While the dessert itself is rather easy to prepare, there are a few little tips and tricks you can do to ensure that this dish is the best it can be. Before we get to that, lets start with the basics: The Recipe.

Honestly, there are so many recipes of this dessert online, I feel like I don't even need to post it. Most of the recipes I found were only different by the smallest variation, be it a few ounces of sugar or milk. But, I don't think it's fair to the reader to not know what I used to get the results I achieved. So, here it goes!

Custard Pie

1                    9 inch pie shell

2 1/4 cups     Milk
1/2                Vanilla bean, split and seeded

2                   Eggs
2                   Egg yolks
3/4 cup         Sugar
                     Freshly grated Nutmeg

If you don't have any fresh vanilla bean, you can add a couple teaspoons of good vanilla extract in place of the bean.

This first step is really for using the vanilla bean. If you don't have the bean, skip this step.

Start by slicing your vanilla bean in half and scraping out the seeds with your knife. Place the pod and seeds in a pot with the milk and bring it to a simmer. When you see the milk start to steam, turn the heat off. Stir for a second to mix the vanilla seeds around, then let it rest for at least 15 minutes. Doing this will create a stronger vanilla flavor.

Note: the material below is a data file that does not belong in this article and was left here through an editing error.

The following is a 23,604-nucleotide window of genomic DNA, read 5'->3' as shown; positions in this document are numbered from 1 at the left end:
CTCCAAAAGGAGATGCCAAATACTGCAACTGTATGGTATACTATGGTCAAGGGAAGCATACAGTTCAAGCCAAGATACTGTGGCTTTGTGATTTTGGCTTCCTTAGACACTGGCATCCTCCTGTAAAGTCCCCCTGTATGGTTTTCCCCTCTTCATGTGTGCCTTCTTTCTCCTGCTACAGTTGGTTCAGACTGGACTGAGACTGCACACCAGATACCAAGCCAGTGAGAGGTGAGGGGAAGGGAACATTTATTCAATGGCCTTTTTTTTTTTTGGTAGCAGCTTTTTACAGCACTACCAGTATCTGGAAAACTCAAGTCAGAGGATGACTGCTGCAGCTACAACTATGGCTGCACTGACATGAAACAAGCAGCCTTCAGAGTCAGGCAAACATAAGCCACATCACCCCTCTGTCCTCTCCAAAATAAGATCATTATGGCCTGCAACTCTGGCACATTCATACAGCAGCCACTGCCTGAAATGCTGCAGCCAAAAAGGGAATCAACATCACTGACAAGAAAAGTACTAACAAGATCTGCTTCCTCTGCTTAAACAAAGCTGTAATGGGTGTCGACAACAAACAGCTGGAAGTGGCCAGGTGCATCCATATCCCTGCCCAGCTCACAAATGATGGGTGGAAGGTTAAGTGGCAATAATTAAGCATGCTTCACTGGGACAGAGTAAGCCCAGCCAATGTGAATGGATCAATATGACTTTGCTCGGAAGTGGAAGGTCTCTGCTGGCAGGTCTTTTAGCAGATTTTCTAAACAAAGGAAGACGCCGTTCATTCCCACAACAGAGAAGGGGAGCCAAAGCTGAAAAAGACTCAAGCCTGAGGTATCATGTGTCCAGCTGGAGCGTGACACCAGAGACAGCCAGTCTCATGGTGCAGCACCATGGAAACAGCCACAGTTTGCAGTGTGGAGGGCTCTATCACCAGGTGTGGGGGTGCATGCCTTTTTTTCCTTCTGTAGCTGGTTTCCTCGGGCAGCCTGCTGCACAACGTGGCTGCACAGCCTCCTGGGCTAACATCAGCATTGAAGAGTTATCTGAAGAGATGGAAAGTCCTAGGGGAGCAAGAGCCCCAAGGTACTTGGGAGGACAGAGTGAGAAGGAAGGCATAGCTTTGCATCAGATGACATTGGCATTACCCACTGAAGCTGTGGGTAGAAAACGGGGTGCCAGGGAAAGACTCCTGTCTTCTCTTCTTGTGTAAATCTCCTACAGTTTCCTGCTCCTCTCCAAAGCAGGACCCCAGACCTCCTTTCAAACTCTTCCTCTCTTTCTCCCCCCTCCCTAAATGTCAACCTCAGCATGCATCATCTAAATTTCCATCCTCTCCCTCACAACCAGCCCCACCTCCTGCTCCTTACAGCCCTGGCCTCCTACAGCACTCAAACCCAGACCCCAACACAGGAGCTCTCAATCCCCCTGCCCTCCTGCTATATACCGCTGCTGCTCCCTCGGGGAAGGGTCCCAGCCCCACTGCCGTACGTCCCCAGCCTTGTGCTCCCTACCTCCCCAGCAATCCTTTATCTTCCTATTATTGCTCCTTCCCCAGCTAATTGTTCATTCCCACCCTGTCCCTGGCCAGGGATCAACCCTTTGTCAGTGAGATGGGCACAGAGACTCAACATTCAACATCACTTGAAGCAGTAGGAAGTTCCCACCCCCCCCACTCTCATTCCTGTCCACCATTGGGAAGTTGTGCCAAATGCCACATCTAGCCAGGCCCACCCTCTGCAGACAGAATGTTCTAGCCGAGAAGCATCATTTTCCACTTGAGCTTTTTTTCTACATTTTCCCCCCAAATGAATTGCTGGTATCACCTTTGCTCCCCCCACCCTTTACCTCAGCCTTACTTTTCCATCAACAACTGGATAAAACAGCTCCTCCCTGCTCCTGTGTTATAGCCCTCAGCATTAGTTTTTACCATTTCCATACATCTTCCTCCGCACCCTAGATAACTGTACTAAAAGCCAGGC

Now it's time to pre-bake the pie shell. First, spray your pie tin with non-stick spray. I used a French tart shell because I like the appearance a little better. 

Once sprayed, Lay down your pie dough and make sure to press it in all the nooks and crannies. After you trim the edges, get a fork and punch a bunch of holes in the bottom to keep it from rising too much. Bake at 350 degrees for about 10 minutes. You want it to be a light brown. Remember, it's going back in the oven later.

Now, the rules of baking say you need to weigh down the center with beans or pellets. I didn't do that because I was being lazy. When it came out of the oven, it did bubble in the center, but I just pushed it down with my hand while it was still hot. It turned out just fine.